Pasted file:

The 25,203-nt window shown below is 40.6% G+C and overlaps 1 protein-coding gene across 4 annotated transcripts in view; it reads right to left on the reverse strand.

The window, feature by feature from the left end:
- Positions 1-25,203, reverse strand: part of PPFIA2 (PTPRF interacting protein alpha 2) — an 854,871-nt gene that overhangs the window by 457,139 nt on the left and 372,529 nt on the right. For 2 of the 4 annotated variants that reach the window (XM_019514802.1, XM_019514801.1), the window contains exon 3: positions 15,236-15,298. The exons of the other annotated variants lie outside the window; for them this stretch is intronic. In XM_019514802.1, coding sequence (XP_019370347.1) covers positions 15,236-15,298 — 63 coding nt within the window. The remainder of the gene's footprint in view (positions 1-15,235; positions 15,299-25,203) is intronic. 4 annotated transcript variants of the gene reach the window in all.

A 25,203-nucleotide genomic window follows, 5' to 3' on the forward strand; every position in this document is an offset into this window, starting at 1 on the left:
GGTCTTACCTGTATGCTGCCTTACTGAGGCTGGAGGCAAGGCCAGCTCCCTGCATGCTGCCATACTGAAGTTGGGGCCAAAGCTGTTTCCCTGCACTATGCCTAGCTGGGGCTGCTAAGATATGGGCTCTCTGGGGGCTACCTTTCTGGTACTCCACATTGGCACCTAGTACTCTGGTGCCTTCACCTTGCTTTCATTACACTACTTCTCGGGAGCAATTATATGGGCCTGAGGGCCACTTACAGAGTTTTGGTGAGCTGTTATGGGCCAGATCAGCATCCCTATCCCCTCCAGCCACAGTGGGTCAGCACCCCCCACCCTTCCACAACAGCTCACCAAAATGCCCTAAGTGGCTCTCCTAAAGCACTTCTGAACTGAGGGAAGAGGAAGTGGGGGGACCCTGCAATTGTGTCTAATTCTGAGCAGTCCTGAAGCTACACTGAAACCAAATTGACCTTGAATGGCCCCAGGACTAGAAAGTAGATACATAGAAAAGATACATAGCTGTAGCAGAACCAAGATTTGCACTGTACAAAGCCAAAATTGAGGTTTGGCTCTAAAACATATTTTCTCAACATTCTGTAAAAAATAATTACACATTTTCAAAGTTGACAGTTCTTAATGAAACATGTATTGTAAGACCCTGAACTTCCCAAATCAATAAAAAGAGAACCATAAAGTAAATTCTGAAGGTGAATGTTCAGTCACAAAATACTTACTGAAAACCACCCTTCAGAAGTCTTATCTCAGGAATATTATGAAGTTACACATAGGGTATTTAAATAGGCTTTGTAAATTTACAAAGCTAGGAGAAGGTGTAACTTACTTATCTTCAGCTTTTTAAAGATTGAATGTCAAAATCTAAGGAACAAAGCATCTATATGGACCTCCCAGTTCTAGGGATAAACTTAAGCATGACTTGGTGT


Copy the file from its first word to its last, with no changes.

The 25,203-nt window shown below is 40.6% G+C and overlaps 1 protein-coding gene across 4 annotated transcripts in view; it reads right to left on the reverse strand.

The window, feature by feature from the left end:
- Positions 1-25,203, reverse strand: part of PPFIA2 (PTPRF interacting protein alpha 2) — an 854,871-nt gene that overhangs the window by 457,139 nt on the left and 372,529 nt on the right. For 2 of the 4 annotated variants that reach the window (XM_019514802.1, XM_019514801.1), the window contains exon 3: positions 15,236-15,298. The exons of the other annotated variants lie outside the window; for them this stretch is intronic. In XM_019514802.1, coding sequence (XP_019370347.1) covers positions 15,236-15,298 — 63 coding nt within the window. The remainder of the gene's footprint in view (positions 1-15,235; positions 15,299-25,203) is intronic. 4 annotated transcript variants of the gene reach the window in all.

A 25,203-nucleotide genomic window follows, 5' to 3' on the forward strand; every position in this document is an offset into this window, starting at 1 on the left:
GGTCTTACCTGTATGCTGCCTTACTGAGGCTGGAGGCAAGGCCAGCTCCCTGCATGCTGCCATACTGAAGTTGGGGCCAAAGCTGTTTCCCTGCACTATGCCTAGCTGGGGCTGCTAAGATATGGGCTCTCTGGGGGCTACCTTTCTGGTACTCCACATTGGCACCTAGTACTCTGGTGCCTTCACCTTGCTTTCATTACACTACTTCTCGGGAGCAATTATATGGGCCTGAGGGCCACTTACAGAGTTTTGGTGAGCTGTTATGGGCCAGATCAGCATCCCTATCCCCTCCAGCCACAGTGGGTCAGCACCCCCCACCCTTCCACAACAGCTCACCAAAATGCCCTAAGTGGCTCTCCTAAAGCACTTCTGAACTGAGGGAAGAGGAAGTGGGGGGACCCTGCAATTGTGTCTAATTCTGAGCAGTCCTGAAGCTACACTGAAACCAAATTGACCTTGAATGGCCCCAGGACTAGAAAGTAGATACATAGAAAAGATACATAGCTGTAGCAGAACCAAGATTTGCACTGTACAAAGCCAAAATTGAGGTTTGGCTCTAAAACATATTTTCTCAACATTCTGTAAAAAATAATTACACATTTTCAAAGTTGACAGTTCTTAATGAAACATGTATTGTAAGACCCTGAACTTCCCAAATCAATAAAAAGAGAACCATAAAGTAAATTCTGAAGGTGAATGTTCAGTCACAAAATACTTACTGAAAACCACCCTTCAGAAGTCTTATCTCAGGAATATTATGAAGTTACACATAGGGTATTTAAATAGGCTTTGTAAATTTACAAAGCTAGGAGAAGGTGTAACTTACTTATCTTCAGCTTTTTAAAGATTGAATGTCAAAATCTAAGGAACAAAGCATCTATATGGACCTCCCAGTTCTAGGGATAAACTTAAGCATGACTTGGTGT